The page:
The War Doctor’s regeneration was a sudden and unexpected event at the end of Doctor Who‘s 50th anniversary special. How does it fit into the main Doctor Who timeline?
For those of you who don’t know, the War Doctor is (technically) the ninth incarnation of our favourite Time Lord. Although he wasn’t introduced until 2013, long after the real Ninth, Tenth and Eleventh Doctors made their debuts. And they have all retained their numbering, as the Doctor is a bit coy about the incarnation that fought in the Time War; he’s the one that he (or she) doesn’t speak about. In a way, the War Doctor isn’t a real version of the Doctor at all.
Played by John Hurt, the War Doctor had to be slotted into the Doctor Who roster retrospectively, meaning that his first appearance – and his death – were hurriedly explained. We’ve mentioned in a previous article how he came into being, following on from the Eighth Doctor after he drank the elixir of the Sisterhood of Karn. But his death was a somewhat swifter affair, and it’s still not entirely clear how he died.
The key moment came at the end of ‘The Day of the Doctor,’ with the War Doctor taking off in his TARDIS. Suddenly his hands began to glow, and the resigned Time Lord said, “Yes, of course, I suppose it makes sense. Wearing a bit thin…” This is a reference to the First Doctor’s regeneration, where the dying Doctor made a similar comment about his own body. The implication was that time was simply catching up with him. He was, to all intents and purposes, dying of old age.
And whilst the plausibility of this can be debated (given that the War Doctor seemed to be in perfect health when he left in the TARDIS) the big question is, which body is John Hurt’s Doctor regenerating into? It’s strongly implied that he is turning into the Ninth Doctor (Christopher Eccleston) although this is never explicitly shown on screen. Eccleston had declined to appear in the 50th anniversary special, and even though an appearance could have been faked with CGI wizardry, the production team decided against it as it could have been misleading; they didn’t want to give the impression that Eccleston had actually joined them on set.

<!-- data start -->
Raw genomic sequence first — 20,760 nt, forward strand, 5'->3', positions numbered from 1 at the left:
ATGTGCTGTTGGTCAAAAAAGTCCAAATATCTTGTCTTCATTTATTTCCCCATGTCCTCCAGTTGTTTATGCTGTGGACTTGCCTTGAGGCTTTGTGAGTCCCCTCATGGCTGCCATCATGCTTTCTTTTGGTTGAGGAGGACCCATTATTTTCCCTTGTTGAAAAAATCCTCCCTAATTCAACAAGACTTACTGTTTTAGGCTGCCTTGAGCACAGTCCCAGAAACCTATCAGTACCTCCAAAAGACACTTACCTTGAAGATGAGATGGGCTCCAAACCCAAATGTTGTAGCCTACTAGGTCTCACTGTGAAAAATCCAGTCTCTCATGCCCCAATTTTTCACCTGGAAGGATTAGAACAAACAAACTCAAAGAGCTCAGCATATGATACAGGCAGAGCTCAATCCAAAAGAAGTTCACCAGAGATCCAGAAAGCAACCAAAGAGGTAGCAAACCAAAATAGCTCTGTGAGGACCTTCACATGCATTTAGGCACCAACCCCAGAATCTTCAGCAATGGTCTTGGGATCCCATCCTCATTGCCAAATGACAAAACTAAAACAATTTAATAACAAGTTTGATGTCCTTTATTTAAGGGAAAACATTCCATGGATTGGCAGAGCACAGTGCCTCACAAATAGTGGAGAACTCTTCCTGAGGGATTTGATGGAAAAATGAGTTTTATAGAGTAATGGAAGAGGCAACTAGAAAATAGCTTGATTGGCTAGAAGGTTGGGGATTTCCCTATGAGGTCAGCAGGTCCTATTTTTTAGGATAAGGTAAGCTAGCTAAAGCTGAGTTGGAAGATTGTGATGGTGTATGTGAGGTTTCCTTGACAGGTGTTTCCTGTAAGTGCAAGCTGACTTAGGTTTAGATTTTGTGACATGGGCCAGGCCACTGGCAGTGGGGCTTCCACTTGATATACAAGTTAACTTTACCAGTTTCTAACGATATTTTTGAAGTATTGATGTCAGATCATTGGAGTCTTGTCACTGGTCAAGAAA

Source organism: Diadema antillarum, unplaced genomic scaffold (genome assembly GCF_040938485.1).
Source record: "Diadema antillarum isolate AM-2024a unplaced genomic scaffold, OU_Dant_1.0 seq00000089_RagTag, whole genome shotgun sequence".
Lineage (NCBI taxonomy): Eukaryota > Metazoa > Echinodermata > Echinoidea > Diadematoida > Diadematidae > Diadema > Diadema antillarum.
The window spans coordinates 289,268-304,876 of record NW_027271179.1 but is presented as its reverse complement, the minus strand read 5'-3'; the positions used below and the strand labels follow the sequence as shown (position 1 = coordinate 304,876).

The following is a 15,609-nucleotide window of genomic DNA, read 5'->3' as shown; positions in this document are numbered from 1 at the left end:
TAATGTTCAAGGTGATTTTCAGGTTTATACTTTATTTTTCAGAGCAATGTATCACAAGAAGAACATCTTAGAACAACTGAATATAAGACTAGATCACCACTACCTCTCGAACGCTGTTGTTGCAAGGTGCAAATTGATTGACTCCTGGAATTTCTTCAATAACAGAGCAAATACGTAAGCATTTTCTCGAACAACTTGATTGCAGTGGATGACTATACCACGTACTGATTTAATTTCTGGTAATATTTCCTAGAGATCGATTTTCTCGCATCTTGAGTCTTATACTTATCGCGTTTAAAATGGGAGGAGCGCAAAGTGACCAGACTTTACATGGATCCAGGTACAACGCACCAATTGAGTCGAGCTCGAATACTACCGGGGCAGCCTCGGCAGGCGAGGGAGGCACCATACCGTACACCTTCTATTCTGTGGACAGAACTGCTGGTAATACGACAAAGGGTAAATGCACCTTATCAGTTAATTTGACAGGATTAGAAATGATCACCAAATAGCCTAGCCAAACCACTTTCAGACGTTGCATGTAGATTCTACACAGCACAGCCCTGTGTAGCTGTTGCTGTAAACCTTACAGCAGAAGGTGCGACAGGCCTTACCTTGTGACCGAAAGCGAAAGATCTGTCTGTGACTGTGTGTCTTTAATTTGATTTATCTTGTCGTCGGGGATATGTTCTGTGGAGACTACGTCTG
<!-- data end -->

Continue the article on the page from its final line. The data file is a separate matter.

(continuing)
But if you look closely, you may see the faintest hint of the Ninth Doctor’s eyes as the regeneration process finishes…
It is very likely, therefore, that the War Doctor turns into the Eccleston’s Doctor at the end of the 50th anniversary special. Although, these days, there is a big question mark hanging over the Doctor’s incarnations, and when they all happened. The 2021 episode ‘The Timeless Children‘ made dramatic changes to the established Doctor Who canon, revealing that the First Doctor was, in fact, a little girl who was found at the gateway to another dimension on a mysterious alien world. She was rescued by a traveller and scientist named Tecteun, who sought to understand this child’s regenerative abilities.
As a result, the Doctor actually became fundamental to the founding of Gallifreyan society. But more importantly, in ‘The Timeless Children’ the young Doctor is seen to regenerate countless times as they are experimented on by Tecteun, and we know from ‘Fugitive of the Judoon’ that there are many other forgotten incarnations of the Doctor wandering the cosmos – incarnations that came long before William Hartnell.
So could the same be true for the War Doctor? It’s certainly possible that a number of other forgotten incarnations could have come between Hurt and Eccleston – and who knows, maybe a future showrunner will pick up on this plot point. Certainly, many people have speculated about the regeneration between the Second and Third Doctors over the years. The transition between these two Time Lords was never shown on screen, so it’s possible that the Doctor could have worn some other bodies before settling on the Jon Pertwee incarnation.
Most people, though, will settle on the established order of things – Patrick Troughton regenerated into Jon Pertwee, and the War Doctor regenerated into the Ninth. Searching for other explanations has the potential for all kinds of headaches, and re-numbering the Doctors is always a risky business. Think of all those tattoos that would need to be redone!
And whilst the War Doctor’s incarnation was one of the briefest in Doctor Who history, his story has been greatly expanded by the audio company Big Finish, who have produced a plethora of box sets chronicling his adventures during the Time War. Moreover, the company has started releasing a new series of origin box sets, subtitled The War Doctor Begins. The first of these picks up straight after the War Doctor’s first appearance in ‘The Night of the Doctor,’ and explains how he became the hard-bitten fighter that we see in the 50th anniversary special.
So, whilst the War Doctor’s regeneration may have been a swift and somewhat unexpected affair, it did bring some continuity to the Doctor Who timeline, if we accept that John Hurt was changing into Christopher Eccleston. In our next blog post, we’ll explore the departure of the Ninth Doctor – an event that took place some eight years earlier (wibbley wobbley, timey wimey.) See you there.
How do you think the War Doctor’s regeneration fits into the Doctor Who timeline? Do you think John Hurt was really regenerating into Christopher Eccleston? Let me know in the comments below.
Thirteenth Doctor scarf – order now from the Lovarzi shop!